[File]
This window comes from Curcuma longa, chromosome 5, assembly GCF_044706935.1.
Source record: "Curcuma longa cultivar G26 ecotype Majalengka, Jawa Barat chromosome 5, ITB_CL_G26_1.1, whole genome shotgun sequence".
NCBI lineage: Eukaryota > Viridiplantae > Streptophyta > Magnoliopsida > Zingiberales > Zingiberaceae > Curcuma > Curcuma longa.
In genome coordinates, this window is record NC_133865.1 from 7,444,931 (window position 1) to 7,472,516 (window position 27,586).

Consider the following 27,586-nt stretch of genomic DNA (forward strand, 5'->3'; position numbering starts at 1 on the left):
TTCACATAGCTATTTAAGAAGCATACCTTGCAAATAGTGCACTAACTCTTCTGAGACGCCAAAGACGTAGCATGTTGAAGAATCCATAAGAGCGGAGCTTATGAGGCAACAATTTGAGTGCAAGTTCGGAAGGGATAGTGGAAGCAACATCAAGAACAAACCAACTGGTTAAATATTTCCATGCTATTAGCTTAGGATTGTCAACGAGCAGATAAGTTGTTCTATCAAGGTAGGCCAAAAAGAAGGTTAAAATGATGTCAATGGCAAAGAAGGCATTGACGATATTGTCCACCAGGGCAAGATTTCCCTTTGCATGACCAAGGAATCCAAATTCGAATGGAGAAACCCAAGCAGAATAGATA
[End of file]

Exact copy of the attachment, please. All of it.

This window comes from Curcuma longa, chromosome 5, assembly GCF_044706935.1.
Source record: "Curcuma longa cultivar G26 ecotype Majalengka, Jawa Barat chromosome 5, ITB_CL_G26_1.1, whole genome shotgun sequence".
NCBI lineage: Eukaryota > Viridiplantae > Streptophyta > Magnoliopsida > Zingiberales > Zingiberaceae > Curcuma > Curcuma longa.
In genome coordinates, this window is record NC_133865.1 from 7,444,931 (window position 1) to 7,472,516 (window position 27,586).

Consider the following 27,586-nt stretch of genomic DNA (forward strand, 5'->3'; position numbering starts at 1 on the left):
TTCACATAGCTATTTAAGAAGCATACCTTGCAAATAGTGCACTAACTCTTCTGAGACGCCAAAGACGTAGCATGTTGAAGAATCCATAAGAGCGGAGCTTATGAGGCAACAATTTGAGTGCAAGTTCGGAAGGGATAGTGGAAGCAACATCAAGAACAAACCAACTGGTTAAATATTTCCATGCTATTAGCTTAGGATTGTCAACGAGCAGATAAGTTGTTCTATCAAGGTAGGCCAAAAAGAAGGTTAAAATGATGTCAATGGCAAAGAAGGCATTGACGATATTGTCCACCAGGGCAAGATTTCCCTTTGCATGACCAAGGAATCCAAATTCGAATGGAGAAACCCAAGCAGAATAGATA